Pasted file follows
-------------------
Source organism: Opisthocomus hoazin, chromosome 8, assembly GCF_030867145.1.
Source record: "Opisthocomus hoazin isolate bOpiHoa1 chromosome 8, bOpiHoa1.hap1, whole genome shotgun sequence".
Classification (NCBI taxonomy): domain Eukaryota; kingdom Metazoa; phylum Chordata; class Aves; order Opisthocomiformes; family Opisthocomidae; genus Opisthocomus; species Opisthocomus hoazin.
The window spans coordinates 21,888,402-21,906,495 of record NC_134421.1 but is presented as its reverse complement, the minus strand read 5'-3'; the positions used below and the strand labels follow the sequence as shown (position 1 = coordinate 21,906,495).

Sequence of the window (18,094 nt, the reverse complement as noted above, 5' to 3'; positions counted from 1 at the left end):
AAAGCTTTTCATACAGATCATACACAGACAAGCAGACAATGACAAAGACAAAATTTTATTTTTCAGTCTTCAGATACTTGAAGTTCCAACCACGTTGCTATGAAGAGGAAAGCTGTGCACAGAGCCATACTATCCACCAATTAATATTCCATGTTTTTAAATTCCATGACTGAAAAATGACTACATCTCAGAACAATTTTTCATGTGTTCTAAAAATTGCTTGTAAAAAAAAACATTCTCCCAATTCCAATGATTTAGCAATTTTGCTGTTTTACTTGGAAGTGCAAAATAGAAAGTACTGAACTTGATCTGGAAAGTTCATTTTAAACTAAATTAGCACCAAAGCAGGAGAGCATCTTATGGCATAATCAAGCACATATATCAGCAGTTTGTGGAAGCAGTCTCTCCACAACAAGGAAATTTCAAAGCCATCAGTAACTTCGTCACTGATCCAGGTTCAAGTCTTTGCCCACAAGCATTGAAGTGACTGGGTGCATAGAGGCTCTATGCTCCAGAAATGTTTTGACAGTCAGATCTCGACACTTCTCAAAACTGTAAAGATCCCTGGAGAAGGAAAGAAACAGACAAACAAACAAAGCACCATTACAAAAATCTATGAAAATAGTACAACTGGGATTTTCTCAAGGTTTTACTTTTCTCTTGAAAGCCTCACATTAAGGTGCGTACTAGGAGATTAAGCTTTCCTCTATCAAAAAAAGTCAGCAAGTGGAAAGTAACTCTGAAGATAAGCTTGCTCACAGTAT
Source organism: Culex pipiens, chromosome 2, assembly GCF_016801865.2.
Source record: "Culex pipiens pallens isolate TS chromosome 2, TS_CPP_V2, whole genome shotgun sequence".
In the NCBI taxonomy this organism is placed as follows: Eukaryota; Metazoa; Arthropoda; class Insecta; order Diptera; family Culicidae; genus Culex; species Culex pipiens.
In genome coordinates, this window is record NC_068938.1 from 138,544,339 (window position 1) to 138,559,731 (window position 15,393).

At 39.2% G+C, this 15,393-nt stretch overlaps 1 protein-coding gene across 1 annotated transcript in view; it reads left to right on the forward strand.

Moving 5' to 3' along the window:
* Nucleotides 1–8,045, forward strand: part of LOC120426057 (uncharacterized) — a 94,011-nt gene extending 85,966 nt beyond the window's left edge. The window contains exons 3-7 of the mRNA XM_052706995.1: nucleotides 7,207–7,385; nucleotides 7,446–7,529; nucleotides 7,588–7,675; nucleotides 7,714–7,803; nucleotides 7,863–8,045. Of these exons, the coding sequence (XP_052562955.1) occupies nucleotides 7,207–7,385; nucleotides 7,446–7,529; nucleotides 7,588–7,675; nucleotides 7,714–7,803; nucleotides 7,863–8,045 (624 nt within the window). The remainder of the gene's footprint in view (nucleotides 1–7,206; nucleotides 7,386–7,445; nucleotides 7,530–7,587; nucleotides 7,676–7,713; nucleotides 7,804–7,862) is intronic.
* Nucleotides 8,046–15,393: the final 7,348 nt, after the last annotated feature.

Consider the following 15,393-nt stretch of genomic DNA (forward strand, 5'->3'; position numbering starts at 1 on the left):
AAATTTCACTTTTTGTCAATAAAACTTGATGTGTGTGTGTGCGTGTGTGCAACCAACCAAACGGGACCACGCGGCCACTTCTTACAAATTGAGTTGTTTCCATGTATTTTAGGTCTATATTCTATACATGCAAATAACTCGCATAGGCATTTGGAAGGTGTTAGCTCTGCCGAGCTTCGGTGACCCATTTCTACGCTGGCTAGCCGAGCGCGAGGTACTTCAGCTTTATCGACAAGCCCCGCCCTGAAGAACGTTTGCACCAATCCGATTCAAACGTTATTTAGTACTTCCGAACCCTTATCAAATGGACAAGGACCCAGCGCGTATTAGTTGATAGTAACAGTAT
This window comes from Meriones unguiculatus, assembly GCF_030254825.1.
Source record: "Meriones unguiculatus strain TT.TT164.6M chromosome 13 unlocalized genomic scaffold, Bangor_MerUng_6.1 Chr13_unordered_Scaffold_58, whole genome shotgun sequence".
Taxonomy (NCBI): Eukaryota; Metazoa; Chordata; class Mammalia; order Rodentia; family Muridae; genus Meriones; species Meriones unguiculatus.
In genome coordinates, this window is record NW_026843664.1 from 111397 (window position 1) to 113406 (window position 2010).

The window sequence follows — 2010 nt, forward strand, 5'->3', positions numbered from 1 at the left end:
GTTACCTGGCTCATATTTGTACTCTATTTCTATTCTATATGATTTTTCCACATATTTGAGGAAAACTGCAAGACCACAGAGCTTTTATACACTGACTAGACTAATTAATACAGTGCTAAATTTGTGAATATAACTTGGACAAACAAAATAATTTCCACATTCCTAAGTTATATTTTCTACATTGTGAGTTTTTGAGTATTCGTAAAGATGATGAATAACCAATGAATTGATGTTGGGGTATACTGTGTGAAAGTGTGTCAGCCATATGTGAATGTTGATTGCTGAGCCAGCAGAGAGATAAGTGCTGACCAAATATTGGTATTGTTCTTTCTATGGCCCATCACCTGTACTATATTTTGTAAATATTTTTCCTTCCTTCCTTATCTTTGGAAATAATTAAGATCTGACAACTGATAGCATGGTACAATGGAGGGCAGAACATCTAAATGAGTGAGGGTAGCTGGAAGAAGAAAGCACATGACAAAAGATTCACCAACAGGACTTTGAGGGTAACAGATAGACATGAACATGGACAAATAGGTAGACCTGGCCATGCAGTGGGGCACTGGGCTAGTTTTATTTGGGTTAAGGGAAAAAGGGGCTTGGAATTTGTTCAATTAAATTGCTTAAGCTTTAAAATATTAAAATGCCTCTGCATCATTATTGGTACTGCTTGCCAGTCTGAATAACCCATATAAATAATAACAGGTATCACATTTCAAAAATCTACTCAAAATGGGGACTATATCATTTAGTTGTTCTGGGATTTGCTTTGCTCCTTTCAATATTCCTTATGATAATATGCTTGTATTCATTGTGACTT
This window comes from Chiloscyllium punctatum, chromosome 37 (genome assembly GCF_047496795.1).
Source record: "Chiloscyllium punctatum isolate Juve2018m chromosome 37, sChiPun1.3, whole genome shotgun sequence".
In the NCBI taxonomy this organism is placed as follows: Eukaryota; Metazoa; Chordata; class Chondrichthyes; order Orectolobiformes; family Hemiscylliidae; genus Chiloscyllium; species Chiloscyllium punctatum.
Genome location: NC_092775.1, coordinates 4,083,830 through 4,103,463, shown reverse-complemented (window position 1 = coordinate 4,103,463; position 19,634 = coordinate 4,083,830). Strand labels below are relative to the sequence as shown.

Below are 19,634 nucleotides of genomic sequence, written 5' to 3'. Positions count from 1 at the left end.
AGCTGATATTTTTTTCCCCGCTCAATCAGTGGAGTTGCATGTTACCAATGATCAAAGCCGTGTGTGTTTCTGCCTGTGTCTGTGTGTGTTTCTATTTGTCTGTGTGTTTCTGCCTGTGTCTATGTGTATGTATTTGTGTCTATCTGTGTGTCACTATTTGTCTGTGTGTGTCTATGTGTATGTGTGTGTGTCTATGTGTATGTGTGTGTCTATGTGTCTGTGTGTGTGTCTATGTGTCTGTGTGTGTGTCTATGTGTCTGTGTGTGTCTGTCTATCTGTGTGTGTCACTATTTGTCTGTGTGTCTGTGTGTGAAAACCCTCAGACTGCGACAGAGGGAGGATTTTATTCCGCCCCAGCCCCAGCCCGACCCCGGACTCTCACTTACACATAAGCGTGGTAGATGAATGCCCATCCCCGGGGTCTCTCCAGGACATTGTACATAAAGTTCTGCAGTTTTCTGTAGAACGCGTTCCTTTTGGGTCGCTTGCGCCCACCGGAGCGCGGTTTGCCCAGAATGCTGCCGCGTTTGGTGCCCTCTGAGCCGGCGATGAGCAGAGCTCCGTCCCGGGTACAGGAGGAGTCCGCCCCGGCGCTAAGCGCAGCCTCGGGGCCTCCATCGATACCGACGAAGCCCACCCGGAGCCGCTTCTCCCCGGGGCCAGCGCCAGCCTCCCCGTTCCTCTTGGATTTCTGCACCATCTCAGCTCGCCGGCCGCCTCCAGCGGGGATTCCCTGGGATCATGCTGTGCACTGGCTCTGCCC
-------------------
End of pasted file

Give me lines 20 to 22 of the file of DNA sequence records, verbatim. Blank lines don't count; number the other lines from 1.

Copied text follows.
In genome coordinates, this window is record NW_026843664.1 from 111397 (window position 1) to 113406 (window position 2010).

The window sequence follows — 2010 nt, forward strand, 5'->3', positions numbered from 1 at the left end:
GTTACCTGGCTCATATTTGTACTCTATTTCTATTCTATATGATTTTTCCACATATTTGAGGAAAACTGCAAGACCACAGAGCTTTTATACACTGACTAGACTAATTAATACAGTGCTAAATTTGTGAATATAACTTGGACAAACAAAATAATTTCCACATTCCTAAGTTATATTTTCTACATTGTGAGTTTTTGAGTATTCGTAAAGATGATGAATAACCAATGAATTGATGTTGGGGTATACTGTGTGAAAGTGTGTCAGCCATATGTGAATGTTGATTGCTGAGCCAGCAGAGAGATAAGTGCTGACCAAATATTGGTATTGTTCTTTCTATGGCCCATCACCTGTACTATATTTTGTAAATATTTTTCCTTCCTTCCTTATCTTTGGAAATAATTAAGATCTGACAACTGATAGCATGGTACAATGGAGGGCAGAACATCTAAATGAGTGAGGGTAGCTGGAAGAAGAAAGCACATGACAAAAGATTCACCAACAGGACTTTGAGGGTAACAGATAGACATGAACATGGACAAATAGGTAGACCTGGCCATGCAGTGGGGCACTGGGCTAGTTTTATTTGGGTTAAGGGAAAAAGGGGCTTGGAATTTGTTCAATTAAATTGCTTAAGCTTTAAAATATTAAAATGCCTCTGCATCATTATTGGTACTGCTTGCCAGTCTGAATAACCCATATAAATAATAACAGGTATCACATTTCAAAAATCTACTCAAAATGGGGACTATATCATTTAGTTGTTCTGGGATTTGCTTTGCTCCTTTCAATATTCCTTATGATAATATGCTTGTATTCATTGTGACTT